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22 Aug 03. BAE SYSTEMS plc agreed to purchase 31,882,534 shares, representing approximately 29% of the issued share capital, in Alvis plc (&Alvis8) from GKN plc for £73 million in cash (equivalent to 230p per Alvis share).

Alvis has operations in the UK, Scandinavia and South Africa. Its vehicles= combine advanced software and electronic systems with leading-edge vehicle, weapon and protection technology.

Nick Prest, Chairman and Chief Executive of Alvis plc commented: “We welcome BAE Systems as a major shareholder in Alvis. BAE Systems has complementary skills to those of Alvis in Land Systems. We look forward to developing a relationship to the benefit of the company and all its shareholders.”

Commenting on the transaction, Mike Turner, Chief Executive of BAE SYSTEMS, said: “Alvis is an excellent company. We believe that this investment will result in new opportunities to work together, in a combination that is good for UK Land Systems capability, and will further enhance Alvis’s strong growth potential.”

Completion of the acquisition remains conditional upon BAE SYSTEMS receiving regulatory clearance in Germany.

BAE Systems PLC isn’t currently interested in making an offer to buy the rest of Alvis, a company spokesman said Friday. He added that BAE would review this stance if another party made an offer for Alvis.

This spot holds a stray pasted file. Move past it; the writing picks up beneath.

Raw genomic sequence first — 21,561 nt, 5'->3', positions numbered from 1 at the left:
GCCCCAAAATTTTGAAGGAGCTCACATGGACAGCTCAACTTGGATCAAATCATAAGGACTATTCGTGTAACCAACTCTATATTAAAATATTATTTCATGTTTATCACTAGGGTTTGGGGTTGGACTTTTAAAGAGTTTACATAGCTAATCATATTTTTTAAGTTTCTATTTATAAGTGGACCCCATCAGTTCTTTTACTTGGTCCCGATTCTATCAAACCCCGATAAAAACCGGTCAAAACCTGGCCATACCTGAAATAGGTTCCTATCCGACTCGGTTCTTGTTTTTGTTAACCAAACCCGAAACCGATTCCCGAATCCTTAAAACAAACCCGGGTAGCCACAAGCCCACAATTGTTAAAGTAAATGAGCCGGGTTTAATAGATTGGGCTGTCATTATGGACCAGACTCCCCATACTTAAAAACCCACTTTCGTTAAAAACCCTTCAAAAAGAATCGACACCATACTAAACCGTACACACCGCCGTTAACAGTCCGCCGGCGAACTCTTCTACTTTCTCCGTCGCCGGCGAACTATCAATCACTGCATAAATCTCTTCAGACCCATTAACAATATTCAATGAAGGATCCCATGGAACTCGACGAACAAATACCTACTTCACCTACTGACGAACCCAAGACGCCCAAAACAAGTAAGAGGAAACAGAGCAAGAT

“It’s an investment in a company that we believe has a good track record for innovation in its field,” the spokesman said. The acquisition will deepen the current cooperation between the companies, he said. Alvis is the only U.K. maker of armoured vehicles and BAE already supplies it with systems such as electronics.

Comment: FRES is key to BAE’s Future Systems strategy after the company lost out in other major C4I contracts such as Watchkeeper and BOWMAN. Following the cancellation of the original ‘sole source’ FRES option by which BAE and Alvis would carve up the contract under a ‘contract of national importance’ basis, BASE was looking vulnerable following reports that United Defense had been sounded out in taking GKN’s stake in Alvis after General Dynamics declined. Alvis had been confident of priming the FRES requirement as reported in our AUSA BATTLESPACE UPDATE issue last year. But there was always the problem of under capitalisation of Alvis and awarding a programme of such complexity to a company with limited systems integration capability. BAE had always sold its self as the Lead Systems Integrator (LSI) for FRES using support from General Dynamics (UK) Ltd’s BOWMAN capability. However Treasury pressure to open the contract to competition in July forced BAE’s hand to purchase the GKN stake at top value to keep its stake in FRES. The sale by GKN marks the company’s exit from armoured vehicle manufacture, which it has been involved in some form or other since the First World War manufacturing such vehicles as FV432, Warrior, Saxon and Tactica.

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